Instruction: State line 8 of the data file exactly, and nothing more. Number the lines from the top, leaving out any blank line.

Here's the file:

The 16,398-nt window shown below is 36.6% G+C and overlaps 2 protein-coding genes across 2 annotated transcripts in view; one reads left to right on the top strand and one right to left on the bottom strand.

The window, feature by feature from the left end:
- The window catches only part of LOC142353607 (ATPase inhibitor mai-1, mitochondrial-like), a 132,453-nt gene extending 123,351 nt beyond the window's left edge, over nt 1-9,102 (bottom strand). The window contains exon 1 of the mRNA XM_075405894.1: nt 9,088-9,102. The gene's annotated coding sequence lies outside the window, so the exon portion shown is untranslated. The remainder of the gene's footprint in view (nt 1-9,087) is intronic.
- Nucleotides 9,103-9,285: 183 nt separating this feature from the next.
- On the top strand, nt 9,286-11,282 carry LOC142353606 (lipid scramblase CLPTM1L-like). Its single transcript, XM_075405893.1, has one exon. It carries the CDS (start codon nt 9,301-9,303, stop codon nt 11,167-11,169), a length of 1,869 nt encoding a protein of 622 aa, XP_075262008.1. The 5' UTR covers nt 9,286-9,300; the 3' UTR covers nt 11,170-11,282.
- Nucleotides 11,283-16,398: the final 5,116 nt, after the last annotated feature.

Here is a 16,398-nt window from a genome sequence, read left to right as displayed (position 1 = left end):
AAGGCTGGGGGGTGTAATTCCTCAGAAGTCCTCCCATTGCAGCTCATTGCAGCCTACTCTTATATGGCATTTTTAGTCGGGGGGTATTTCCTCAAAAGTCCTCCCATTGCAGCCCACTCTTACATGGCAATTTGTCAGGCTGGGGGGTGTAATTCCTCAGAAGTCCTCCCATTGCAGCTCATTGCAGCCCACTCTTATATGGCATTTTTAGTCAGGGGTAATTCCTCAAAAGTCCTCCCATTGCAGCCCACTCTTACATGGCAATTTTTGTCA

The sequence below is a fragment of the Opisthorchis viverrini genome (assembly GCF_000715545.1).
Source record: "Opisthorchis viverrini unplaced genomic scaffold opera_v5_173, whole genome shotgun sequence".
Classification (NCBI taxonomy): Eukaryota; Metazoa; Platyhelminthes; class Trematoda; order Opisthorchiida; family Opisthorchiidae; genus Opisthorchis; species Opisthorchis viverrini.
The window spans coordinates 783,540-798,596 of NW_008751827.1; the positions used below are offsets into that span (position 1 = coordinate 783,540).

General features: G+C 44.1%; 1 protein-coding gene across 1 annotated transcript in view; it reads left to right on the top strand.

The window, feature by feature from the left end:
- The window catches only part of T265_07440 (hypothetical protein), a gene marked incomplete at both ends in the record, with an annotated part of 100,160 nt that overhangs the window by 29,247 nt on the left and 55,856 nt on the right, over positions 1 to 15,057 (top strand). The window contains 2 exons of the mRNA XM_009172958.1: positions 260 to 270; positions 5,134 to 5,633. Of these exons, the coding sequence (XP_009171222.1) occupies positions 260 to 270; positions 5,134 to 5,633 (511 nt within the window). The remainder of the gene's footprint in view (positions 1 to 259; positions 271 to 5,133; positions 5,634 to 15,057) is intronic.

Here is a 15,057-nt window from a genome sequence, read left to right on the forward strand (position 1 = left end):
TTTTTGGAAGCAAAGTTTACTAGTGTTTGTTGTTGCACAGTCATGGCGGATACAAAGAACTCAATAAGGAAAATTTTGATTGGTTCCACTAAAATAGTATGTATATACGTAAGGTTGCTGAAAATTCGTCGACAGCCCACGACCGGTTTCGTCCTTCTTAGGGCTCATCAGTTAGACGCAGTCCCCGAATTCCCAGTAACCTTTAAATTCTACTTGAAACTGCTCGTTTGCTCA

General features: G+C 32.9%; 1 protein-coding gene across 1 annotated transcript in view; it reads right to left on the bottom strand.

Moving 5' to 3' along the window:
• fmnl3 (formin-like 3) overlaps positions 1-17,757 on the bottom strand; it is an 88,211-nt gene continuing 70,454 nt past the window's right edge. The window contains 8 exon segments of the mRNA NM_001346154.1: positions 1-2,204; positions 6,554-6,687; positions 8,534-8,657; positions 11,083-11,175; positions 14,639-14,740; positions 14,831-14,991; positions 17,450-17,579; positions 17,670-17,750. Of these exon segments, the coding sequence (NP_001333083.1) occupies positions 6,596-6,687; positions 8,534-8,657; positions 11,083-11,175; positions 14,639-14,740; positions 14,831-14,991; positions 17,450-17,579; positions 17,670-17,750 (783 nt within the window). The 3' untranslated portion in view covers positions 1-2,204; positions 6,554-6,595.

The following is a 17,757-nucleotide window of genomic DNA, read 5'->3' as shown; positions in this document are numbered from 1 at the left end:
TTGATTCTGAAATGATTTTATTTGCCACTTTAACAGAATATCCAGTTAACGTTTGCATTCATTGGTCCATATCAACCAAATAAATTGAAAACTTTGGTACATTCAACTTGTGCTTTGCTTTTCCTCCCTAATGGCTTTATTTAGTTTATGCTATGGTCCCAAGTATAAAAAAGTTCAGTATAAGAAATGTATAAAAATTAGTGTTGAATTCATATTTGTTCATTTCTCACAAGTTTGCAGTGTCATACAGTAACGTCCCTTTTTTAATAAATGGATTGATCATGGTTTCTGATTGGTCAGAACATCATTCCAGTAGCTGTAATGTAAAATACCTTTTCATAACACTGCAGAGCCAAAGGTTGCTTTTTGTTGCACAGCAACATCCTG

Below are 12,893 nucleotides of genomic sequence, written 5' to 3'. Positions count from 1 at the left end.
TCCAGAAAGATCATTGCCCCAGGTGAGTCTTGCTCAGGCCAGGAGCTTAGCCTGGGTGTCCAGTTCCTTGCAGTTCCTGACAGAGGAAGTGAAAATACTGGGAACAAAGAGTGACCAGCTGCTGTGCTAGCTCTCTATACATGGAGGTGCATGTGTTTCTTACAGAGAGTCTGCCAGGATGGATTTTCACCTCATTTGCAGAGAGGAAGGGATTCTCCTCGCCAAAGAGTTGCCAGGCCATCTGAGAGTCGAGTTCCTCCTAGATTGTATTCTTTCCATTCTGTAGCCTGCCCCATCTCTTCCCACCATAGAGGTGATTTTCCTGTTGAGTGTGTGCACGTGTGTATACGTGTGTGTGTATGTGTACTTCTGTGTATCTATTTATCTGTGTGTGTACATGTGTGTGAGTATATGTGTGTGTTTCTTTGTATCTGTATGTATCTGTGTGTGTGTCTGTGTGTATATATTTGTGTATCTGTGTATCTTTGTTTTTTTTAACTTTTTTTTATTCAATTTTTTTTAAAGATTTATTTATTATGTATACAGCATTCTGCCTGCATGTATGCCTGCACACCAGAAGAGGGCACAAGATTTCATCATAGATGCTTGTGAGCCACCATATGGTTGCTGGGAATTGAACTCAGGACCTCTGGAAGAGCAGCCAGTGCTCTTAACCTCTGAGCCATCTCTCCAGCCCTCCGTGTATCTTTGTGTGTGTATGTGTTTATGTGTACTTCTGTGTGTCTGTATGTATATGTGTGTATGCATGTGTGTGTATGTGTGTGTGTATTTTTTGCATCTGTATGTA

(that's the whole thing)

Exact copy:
AAGGCTGGGGGGTGTAATTCCTCAGAAGTCCTCCCATTGCAGCTCATTGCAGCCTACTCTTATATGGCATTTTTAGTCGGGGGGTATTTCCTCAAAAGTCCTCCCATTGCAGCCCACTCTTACATGGCAATTTGTCAGGCTGGGGGGTGTAATTCCTCAGAAGTCCTCCCATTGCAGCTCATTGCAGCCCACTCTTATATGGCATTTTTAGTCAGGGGTAATTCCTCAAAAGTCCTCCCATTGCAGCCCACTCTTACATGGCAATTTTTGTCA